The Bush administration is coming under increasing pressure from members of Congress regarding any possible moves against Iran because of its role in Iraq. VOA's Dan Robinson reports, concerns intensified after the president's speech last week in which he said U.S troops will be moving to interrupt support from Iran and Syria for insurgents in Iraq.

Although the administration has downplayed suggestions the U.S. would take military action against Iran or Syria, concern about a possible escalation across Iraq's borders with Iran and Syria is shared by Republicans as well as Democrats.

On Thursday, a group of House lawmakers introduced legislation designed to force the president to obtain specific approval from Congress before any such move could be taken.

North Carolina Republican Walter Jones, the most outspoken anti-war Republican in the House:

"If the president is contemplating committing our blood and treasure in another war, then he and his administration must come to Congress and make their case," said Walter Jones. "The Congress answers to the American people and must justify why it would be in our national security interests to engage militarily with Iran."

Referring to what he called lies by the administration regarding the need to act militarily in Iraq, Massachusetts Democrat Marty Meehan:

"It sends a strong message that Congress won't stand by idly, and won't be railroaded into another war, that will only make America and the world less safe," said Marty Meehan.

Legislative steps in the House mirror those in the Senate, and come against the background of warnings by key Senate Democrats that President Bush should not consider the 2002 congressional authorization for military action in Iraq justification for any move against Iran.

Speaking in Bahrain (Thursday) Defense Secretary Robert Gates said U.S. difficulties in Iraq have given Iran, what he called, a tactical opportunity in the short-term, but added there are many alternatives to military conflict:

"Nobody wants another conflict in this region," said Secretary Gates. "My view is that these matters, that there are many courses of action available that do not involve an open conflict with Iran. There is no need for that."

At the same time, Gates said Gulf states have made clear their hope that the U.S. will take steps to contain Iranian ambitions.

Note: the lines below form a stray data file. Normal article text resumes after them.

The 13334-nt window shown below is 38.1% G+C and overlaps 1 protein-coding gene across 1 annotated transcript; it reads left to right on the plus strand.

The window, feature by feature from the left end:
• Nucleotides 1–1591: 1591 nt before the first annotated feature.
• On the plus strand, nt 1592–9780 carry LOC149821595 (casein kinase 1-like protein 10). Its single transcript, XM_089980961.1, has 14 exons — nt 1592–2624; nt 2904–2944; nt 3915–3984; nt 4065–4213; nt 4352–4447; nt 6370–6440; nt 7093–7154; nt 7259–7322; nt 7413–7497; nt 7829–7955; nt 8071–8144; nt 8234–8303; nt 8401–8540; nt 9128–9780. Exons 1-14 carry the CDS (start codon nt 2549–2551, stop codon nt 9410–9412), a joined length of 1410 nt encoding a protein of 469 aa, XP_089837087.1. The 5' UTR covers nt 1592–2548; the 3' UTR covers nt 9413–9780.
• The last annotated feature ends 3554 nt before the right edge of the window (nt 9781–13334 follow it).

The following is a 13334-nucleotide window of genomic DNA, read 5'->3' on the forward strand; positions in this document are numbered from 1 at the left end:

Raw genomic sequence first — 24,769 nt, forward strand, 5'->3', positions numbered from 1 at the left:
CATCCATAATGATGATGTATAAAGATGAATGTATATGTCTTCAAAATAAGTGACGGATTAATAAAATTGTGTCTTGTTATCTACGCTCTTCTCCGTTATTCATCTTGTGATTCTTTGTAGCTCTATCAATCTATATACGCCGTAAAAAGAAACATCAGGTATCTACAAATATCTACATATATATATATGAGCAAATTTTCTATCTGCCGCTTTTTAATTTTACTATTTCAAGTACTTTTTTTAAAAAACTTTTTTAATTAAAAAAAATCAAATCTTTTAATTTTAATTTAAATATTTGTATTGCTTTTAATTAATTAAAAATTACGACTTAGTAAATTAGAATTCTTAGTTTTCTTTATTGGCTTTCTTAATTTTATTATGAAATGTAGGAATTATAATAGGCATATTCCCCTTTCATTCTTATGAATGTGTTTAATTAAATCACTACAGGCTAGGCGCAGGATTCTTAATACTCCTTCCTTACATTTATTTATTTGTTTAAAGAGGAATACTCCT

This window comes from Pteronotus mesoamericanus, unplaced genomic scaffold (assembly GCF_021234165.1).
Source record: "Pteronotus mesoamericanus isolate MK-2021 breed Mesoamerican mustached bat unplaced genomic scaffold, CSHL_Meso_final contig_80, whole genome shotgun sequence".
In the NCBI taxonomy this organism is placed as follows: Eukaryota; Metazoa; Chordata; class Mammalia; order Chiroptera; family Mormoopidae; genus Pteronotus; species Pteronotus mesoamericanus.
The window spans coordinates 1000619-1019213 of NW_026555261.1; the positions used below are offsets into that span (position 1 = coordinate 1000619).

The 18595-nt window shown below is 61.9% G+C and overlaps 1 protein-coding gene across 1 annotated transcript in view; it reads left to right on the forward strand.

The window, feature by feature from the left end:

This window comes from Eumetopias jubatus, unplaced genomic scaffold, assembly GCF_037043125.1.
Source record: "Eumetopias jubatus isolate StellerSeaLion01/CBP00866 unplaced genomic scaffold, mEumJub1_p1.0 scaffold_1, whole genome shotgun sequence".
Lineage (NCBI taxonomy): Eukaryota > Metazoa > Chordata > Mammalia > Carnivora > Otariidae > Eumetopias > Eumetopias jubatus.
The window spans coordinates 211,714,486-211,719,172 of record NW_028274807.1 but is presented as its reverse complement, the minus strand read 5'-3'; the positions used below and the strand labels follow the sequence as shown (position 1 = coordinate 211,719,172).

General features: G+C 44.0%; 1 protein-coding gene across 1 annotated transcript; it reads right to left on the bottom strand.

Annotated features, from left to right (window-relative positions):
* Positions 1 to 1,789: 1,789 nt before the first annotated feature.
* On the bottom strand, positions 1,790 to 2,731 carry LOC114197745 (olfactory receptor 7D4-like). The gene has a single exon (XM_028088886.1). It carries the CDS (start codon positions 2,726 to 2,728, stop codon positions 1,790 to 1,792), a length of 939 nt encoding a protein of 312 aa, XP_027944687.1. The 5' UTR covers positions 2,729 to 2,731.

His additional comment that Iran has been emboldened by events in Iraq was echoed by other U.S. officials testifying before the House Intelligence Committee.

Director of National Intelligence, John Negroponte, says Iran is looking at the region in what he called a much more assertive way:

"They have been providing, through their intelligence services, lethal assistance to some of the extremist Shia groups in Iraq, which is a factor contributing to the instability," he said.

The Bush administration has never taken the military option off the table when it comes to the impasse with Tehran over Iranian nuclear ambitions, while emphasizing its commitment to a diplomatic solution.

Members of Congress who favor an outreach to Iran express frustration, meanwhile, with the Iranian government's refusal to allow them to travel there for discussions.

Congressman Tom Lantos, Democratic chairman of the House Foreign Affairs Committee, says he is ready to lead a congressional delegation to Tehran, if only Iran would approve visas:

"The Iranian authorities in Tehran have denied visas to members of Congress, who have sought to visit there, for a conversation," said Tom Lantos.

Lantos says Iranian authorities bear what he called a very heavy share of the responsibility in preventing a dialogue with members of Congress.

On Thursday, the bipartisan House (of Representatives) Iran Working Group, held its first meeting in the new Congress.

Tom Friedman, author and New York Times columnist, told the group the U.S. needs to consider carefully what its objectives are regarding Iran.

"What is our objective, regime change or change of behavior? We really do have to make up our mind on that," said Tom Friedman. "If it is truly regime change, then is moving another aircraft carrier in[to] the Gulf, is that going to do it? What are the tools, if that is our goal, do we have the tools to achieve that? And do we have the allies to achieve that, and I don't think we do."

Two lawmakers on the House Iran Working Group, Republican Mark Kirk and Democrat Steve Israel, recently met with Iran's Ambassador to the United Nations.